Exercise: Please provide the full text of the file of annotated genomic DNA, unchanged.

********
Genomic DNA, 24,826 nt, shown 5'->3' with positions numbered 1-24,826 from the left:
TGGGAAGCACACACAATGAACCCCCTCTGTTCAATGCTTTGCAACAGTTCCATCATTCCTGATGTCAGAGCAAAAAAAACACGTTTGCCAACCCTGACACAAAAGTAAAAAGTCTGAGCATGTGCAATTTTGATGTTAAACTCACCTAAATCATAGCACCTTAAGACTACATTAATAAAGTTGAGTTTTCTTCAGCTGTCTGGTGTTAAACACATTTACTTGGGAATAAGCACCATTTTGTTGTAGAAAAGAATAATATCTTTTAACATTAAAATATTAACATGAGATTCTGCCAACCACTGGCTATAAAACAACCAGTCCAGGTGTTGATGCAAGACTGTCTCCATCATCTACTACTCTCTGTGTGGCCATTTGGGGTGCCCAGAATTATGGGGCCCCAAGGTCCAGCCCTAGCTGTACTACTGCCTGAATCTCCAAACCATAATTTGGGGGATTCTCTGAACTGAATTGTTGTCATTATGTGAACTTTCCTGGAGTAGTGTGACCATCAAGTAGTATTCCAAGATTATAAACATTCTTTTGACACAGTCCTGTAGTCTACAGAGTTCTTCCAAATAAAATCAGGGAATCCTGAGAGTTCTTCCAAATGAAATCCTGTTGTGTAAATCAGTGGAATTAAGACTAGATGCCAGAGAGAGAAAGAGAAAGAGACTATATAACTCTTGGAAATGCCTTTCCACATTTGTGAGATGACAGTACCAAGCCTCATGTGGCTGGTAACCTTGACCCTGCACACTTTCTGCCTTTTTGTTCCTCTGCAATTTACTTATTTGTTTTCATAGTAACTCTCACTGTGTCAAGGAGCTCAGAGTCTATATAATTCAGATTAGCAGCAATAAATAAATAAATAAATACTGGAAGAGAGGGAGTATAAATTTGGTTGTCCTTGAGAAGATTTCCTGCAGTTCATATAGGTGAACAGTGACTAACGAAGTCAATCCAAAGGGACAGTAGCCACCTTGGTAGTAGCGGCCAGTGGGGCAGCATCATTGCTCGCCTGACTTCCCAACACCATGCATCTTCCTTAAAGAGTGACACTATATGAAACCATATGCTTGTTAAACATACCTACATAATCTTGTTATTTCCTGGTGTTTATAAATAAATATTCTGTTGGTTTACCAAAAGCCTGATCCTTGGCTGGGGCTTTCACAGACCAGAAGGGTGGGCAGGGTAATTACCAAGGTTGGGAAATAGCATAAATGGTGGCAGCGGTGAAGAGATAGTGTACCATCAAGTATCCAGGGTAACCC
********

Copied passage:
Genomic DNA, 24,826 nt, shown 5'->3' with positions numbered 1-24,826 from the left:
TGGGAAGCACACACAATGAACCCCCTCTGTTCAATGCTTTGCAACAGTTCCATCATTCCTGATGTCAGAGCAAAAAAAACACGTTTGCCAACCCTGACACAAAAGTAAAAAGTCTGAGCATGTGCAATTTTGATGTTAAACTCACCTAAATCATAGCACCTTAAGACTACATTAATAAAGTTGAGTTTTCTTCAGCTGTCTGGTGTTAAACACATTTACTTGGGAATAAGCACCATTTTGTTGTAGAAAAGAATAATATCTTTTAACATTAAAATATTAACATGAGATTCTGCCAACCACTGGCTATAAAACAACCAGTCCAGGTGTTGATGCAAGACTGTCTCCATCATCTACTACTCTCTGTGTGGCCATTTGGGGTGCCCAGAATTATGGGGCCCCAAGGTCCAGCCCTAGCTGTACTACTGCCTGAATCTCCAAACCATAATTTGGGGGATTCTCTGAACTGAATTGTTGTCATTATGTGAACTTTCCTGGAGTAGTGTGACCATCAAGTAGTATTCCAAGATTATAAACATTCTTTTGACACAGTCCTGTAGTCTACAGAGTTCTTCCAAATAAAATCAGGGAATCCTGAGAGTTCTTCCAAATGAAATCCTGTTGTGTAAATCAGTGGAATTAAGACTAGATGCCAGAGAGAGAAAGAGAAAGAGACTATATAACTCTTGGAAATGCCTTTCCACATTTGTGAGATGACAGTACCAAGCCTCATGTGGCTGGTAACCTTGACCCTGCACACTTTCTGCCTTTTTGTTCCTCTGCAATTTACTTATTTGTTTTCATAGTAACTCTCACTGTGTCAAGGAGCTCAGAGTCTATATAATTCAGATTAGCAGCAATAAATAAATAAATAAATACTGGAAGAGAGGGAGTATAAATTTGGTTGTCCTTGAGAAGATTTCCTGCAGTTCATATAGGTGAACAGTGACTAACGAAGTCAATCCAAAGGGACAGTAGCCACCTTGGTAGTAGCGGCCAGTGGGGCAGCATCATTGCTCGCCTGACTTCCCAACACCATGCATCTTCCTTAAAGAGTGACACTATATGAAACCATATGCTTGTTAAACATACCTACATAATCTTGTTATTTCCTGGTGTTTATAAATAAATATTCTGTTGGTTTACCAAAAGCCTGATCCTTGGCTGGGGCTTTCACAGACCAGAAGGGTGGGCAGGGTAATTACCAAGGTTGGGAAATAGCATAAATGGTGGCAGCGGTGAAGAGATAGTGTACCATCAAGTATCCAGGGTAACCC